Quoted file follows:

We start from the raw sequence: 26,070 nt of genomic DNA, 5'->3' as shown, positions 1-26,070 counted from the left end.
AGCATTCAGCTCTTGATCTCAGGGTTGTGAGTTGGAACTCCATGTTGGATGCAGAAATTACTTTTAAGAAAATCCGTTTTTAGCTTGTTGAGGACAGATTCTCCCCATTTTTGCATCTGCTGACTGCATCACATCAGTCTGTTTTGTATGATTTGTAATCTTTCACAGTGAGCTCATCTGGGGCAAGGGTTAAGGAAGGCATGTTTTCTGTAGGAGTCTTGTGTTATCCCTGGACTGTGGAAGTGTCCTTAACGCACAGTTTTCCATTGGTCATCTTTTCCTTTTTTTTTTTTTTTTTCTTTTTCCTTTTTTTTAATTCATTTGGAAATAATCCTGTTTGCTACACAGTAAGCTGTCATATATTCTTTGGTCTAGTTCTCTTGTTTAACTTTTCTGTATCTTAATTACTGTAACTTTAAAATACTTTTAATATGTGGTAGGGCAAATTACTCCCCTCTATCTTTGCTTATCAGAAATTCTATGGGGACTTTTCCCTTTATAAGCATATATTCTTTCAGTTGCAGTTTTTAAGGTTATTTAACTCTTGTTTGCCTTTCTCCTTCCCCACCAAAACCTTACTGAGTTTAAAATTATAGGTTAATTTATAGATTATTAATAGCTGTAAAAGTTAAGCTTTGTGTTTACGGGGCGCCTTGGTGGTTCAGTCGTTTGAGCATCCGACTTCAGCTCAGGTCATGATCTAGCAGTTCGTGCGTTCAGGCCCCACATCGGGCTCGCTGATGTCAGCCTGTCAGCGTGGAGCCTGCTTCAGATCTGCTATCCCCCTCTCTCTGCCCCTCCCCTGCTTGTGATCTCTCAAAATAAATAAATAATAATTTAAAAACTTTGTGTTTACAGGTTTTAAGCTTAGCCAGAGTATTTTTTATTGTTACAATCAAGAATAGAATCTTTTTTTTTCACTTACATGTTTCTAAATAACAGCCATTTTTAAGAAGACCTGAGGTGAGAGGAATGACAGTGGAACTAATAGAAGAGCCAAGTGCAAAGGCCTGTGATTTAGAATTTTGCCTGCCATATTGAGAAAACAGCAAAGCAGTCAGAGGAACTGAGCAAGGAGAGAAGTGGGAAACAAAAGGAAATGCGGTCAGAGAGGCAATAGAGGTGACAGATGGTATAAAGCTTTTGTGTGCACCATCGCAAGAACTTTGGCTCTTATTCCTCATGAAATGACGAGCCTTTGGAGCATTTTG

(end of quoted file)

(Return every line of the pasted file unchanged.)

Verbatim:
We start from the raw sequence: 26,070 nt of genomic DNA, 5'->3' as shown, positions 1-26,070 counted from the left end.
AGCATTCAGCTCTTGATCTCAGGGTTGTGAGTTGGAACTCCATGTTGGATGCAGAAATTACTTTTAAGAAAATCCGTTTTTAGCTTGTTGAGGACAGATTCTCCCCATTTTTGCATCTGCTGACTGCATCACATCAGTCTGTTTTGTATGATTTGTAATCTTTCACAGTGAGCTCATCTGGGGCAAGGGTTAAGGAAGGCATGTTTTCTGTAGGAGTCTTGTGTTATCCCTGGACTGTGGAAGTGTCCTTAACGCACAGTTTTCCATTGGTCATCTTTTCCTTTTTTTTTTTTTTTTTCTTTTTCCTTTTTTTTAATTCATTTGGAAATAATCCTGTTTGCTACACAGTAAGCTGTCATATATTCTTTGGTCTAGTTCTCTTGTTTAACTTTTCTGTATCTTAATTACTGTAACTTTAAAATACTTTTAATATGTGGTAGGGCAAATTACTCCCCTCTATCTTTGCTTATCAGAAATTCTATGGGGACTTTTCCCTTTATAAGCATATATTCTTTCAGTTGCAGTTTTTAAGGTTATTTAACTCTTGTTTGCCTTTCTCCTTCCCCACCAAAACCTTACTGAGTTTAAAATTATAGGTTAATTTATAGATTATTAATAGCTGTAAAAGTTAAGCTTTGTGTTTACGGGGCGCCTTGGTGGTTCAGTCGTTTGAGCATCCGACTTCAGCTCAGGTCATGATCTAGCAGTTCGTGCGTTCAGGCCCCACATCGGGCTCGCTGATGTCAGCCTGTCAGCGTGGAGCCTGCTTCAGATCTGCTATCCCCCTCTCTCTGCCCCTCCCCTGCTTGTGATCTCTCAAAATAAATAAATAATAATTTAAAAACTTTGTGTTTACAGGTTTTAAGCTTAGCCAGAGTATTTTTTATTGTTACAATCAAGAATAGAATCTTTTTTTTTCACTTACATGTTTCTAAATAACAGCCATTTTTAAGAAGACCTGAGGTGAGAGGAATGACAGTGGAACTAATAGAAGAGCCAAGTGCAAAGGCCTGTGATTTAGAATTTTGCCTGCCATATTGAGAAAACAGCAAAGCAGTCAGAGGAACTGAGCAAGGAGAGAAGTGGGAAACAAAAGGAAATGCGGTCAGAGAGGCAATAGAGGTGACAGATGGTATAAAGCTTTTGTGTGCACCATCGCAAGAACTTTGGCTCTTATTCCTCATGAAATGACGAGCCTTTGGAGCATTTTG